Using Fresh Herbs

By: Co+op

If you're a pesto lover, you can likely describe in great detail the fragrant and flavorful properties fresh basil can bestow on one's pasta. A little sprinkling of fresh chives on a baked potato makes an instant and tasty impact. Using fresh herbs, whether common or rare, single or in combination, is a simple way to transform an ordinary dish into an extraordinary one.

For those new to using fresh herbs, it needn't be intimidating—many of the same dried herb combinations, like basil, oregano and thyme for Italian cooking, for example, apply to fresh herbs. But don't let old standbys limit you when there are so many ways to enjoy the deliciousness of fresh herbs.

There's no time like the present to start experimenting with (and growing) an assortment of fresh herbs. Here are some tips:

  • Purchase fresh herbs as close to the time you're going to use them as possible. (You may even want to grow your own in your garden, or on a sunny windowsill. You'll have the fresh herbs ready at the snip of your scissors and save money, too. If you grow an abundance, it's easy to dry or freeze the bounty.
  • When you bring herbs home from the store, place them in an open plastic bag in the refrigerator crisper. To keep them fresher longer or to revive tired looking herbs, cut off the bottoms of the stems and place them in a glass of water. Then tent them with plastic and place in the refrigerator (for sun-loving herbs, like basil, another method is to skip the plastic and refrigerator and place herbs in a water filled vase by a sunny window). Change the water every day.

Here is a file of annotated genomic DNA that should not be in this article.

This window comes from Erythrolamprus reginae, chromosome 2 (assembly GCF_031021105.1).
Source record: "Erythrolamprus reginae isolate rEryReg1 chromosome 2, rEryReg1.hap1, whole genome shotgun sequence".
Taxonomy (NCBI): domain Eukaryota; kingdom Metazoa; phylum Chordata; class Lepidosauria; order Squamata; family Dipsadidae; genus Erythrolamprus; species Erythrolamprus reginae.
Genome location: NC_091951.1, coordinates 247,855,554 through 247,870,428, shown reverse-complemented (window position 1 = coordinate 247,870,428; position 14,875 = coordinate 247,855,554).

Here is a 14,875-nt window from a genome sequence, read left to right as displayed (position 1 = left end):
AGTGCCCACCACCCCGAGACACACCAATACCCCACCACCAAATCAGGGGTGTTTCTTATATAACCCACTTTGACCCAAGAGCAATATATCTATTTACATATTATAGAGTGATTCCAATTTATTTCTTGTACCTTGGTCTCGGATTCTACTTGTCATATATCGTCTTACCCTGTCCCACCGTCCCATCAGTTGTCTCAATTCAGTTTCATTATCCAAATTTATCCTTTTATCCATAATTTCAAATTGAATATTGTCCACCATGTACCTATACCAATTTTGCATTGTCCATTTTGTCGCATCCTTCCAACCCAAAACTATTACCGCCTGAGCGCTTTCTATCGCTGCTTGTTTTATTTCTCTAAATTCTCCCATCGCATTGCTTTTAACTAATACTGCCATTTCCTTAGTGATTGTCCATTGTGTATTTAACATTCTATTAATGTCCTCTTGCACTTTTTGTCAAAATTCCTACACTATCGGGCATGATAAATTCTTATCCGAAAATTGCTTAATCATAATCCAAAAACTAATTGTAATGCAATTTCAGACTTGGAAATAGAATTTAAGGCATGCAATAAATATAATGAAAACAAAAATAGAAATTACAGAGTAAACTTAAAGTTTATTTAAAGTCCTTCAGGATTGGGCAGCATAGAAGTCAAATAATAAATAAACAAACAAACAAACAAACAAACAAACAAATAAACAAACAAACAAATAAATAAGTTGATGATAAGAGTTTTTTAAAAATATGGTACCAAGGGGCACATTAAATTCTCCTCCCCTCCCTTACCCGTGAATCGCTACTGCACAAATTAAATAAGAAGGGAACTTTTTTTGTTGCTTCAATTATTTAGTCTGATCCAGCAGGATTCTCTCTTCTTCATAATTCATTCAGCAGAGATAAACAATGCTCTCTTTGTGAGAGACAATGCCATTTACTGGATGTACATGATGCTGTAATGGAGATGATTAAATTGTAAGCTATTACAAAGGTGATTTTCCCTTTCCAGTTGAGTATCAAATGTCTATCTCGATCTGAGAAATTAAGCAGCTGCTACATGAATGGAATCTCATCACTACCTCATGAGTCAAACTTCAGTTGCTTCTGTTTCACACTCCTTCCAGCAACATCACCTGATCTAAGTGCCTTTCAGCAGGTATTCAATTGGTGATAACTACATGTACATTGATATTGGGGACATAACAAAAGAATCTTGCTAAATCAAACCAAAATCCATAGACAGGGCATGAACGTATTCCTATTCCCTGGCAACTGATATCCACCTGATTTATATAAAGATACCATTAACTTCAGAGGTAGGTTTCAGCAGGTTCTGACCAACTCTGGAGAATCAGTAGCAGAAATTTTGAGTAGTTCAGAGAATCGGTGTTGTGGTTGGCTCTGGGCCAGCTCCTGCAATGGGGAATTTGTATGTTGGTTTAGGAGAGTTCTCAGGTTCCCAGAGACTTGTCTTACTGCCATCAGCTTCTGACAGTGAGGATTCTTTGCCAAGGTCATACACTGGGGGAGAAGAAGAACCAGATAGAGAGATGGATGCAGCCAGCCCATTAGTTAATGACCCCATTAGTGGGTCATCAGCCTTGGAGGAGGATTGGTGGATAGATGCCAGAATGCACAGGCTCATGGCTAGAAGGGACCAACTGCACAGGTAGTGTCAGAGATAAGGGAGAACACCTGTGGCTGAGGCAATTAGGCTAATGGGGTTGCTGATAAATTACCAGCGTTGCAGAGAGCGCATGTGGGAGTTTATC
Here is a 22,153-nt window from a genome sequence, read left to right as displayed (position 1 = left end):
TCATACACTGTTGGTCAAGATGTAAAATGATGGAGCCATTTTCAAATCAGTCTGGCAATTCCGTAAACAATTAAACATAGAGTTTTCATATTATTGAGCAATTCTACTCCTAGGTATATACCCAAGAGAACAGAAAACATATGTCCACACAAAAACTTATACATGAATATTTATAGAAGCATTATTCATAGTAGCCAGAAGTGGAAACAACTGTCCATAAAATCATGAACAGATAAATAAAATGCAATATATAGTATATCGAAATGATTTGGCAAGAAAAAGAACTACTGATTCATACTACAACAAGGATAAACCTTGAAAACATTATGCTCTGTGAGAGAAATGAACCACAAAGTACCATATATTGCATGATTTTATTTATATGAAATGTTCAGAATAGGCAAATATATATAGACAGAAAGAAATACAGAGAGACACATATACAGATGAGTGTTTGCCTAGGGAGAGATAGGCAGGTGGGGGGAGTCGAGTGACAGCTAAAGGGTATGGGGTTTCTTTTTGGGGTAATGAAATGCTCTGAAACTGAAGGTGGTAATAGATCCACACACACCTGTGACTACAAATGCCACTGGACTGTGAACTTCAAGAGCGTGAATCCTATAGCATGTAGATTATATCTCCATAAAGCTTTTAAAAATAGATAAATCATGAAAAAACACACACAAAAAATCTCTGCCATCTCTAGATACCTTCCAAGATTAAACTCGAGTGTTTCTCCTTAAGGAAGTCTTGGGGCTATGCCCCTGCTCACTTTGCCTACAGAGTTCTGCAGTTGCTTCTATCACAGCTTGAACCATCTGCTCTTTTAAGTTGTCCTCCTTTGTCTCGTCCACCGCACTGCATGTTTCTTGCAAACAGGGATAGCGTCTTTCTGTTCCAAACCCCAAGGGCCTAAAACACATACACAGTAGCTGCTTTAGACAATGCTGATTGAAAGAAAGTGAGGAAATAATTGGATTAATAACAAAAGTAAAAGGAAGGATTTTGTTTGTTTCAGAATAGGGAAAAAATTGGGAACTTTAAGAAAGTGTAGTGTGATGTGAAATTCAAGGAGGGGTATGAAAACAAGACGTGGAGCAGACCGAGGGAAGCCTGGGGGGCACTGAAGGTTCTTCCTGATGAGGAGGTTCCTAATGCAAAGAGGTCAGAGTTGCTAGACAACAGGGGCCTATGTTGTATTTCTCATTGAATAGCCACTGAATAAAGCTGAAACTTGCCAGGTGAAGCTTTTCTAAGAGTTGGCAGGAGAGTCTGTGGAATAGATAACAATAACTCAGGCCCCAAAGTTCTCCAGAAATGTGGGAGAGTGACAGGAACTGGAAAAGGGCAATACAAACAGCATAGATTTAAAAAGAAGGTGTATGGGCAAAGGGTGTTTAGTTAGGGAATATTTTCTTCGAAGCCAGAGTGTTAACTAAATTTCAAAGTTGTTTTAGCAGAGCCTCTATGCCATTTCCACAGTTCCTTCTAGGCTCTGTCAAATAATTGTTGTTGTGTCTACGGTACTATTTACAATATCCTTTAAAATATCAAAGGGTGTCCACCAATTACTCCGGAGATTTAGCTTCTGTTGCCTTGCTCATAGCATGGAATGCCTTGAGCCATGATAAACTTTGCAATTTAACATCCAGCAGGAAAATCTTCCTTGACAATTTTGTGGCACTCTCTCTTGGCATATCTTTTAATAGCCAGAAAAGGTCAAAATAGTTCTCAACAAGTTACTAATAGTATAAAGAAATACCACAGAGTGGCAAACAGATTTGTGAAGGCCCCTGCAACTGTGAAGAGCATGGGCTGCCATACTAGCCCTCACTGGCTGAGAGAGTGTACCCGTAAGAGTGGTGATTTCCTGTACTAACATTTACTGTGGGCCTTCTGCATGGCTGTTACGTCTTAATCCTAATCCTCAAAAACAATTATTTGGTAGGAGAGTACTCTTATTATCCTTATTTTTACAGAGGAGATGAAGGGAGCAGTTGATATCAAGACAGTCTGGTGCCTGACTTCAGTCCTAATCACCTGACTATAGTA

• Wash herbs just before using as you would salad greens; don’t store the leaves wet.
  • For maximum flavor and nutrition, add delicate herbs like basil, parsley, and cilantro just before the food is finished cooking. Heartier herbs like oregano and thyme can be added earlier on.
  • When substituting fresh herbs for dried seasonings, use three times as much. If a recipe calls for 1 teaspoon of dried basil, for example, you'll want to use 1 tablespoon of fresh instead.
  • If using fresh herbs in cold dishes (like dressings and side salads), add them a few hours before serving, if possible, to allow the flavors to meld.

Learn the standard affinities: dill with fish and pickles, basil for pesto, chives in the baked potatoes, and sage in the stuffing. But experiment, too. Add the mildly anise-like flavor of fresh chervil to your next caramelized onion frittata. Stir fresh, aromatic sage into your polenta, along with roasted corn, bell peppers, and fresh Parmesan. And don't be afraid to include fresh herbs in the simplest of recipes; one fresh, pungent basil leaf will transform an otherwise ho-hum grilled panini, and fresh tarragon in the sweet potato casserole will have everyone at the holiday table wondering exactly how you improved that old family recipe.

To learn more about growing your own herbs outdoors, see Herb Gardening 101; for indoor planting see, Planting a Windowsill Herb Garden on The National Gardening Association's website; for more information on specific herbs and their uses, see Fresh Herbs Primer; and for preserving fresh herbs, see Preserving Herbs.

Tags: fresh herbs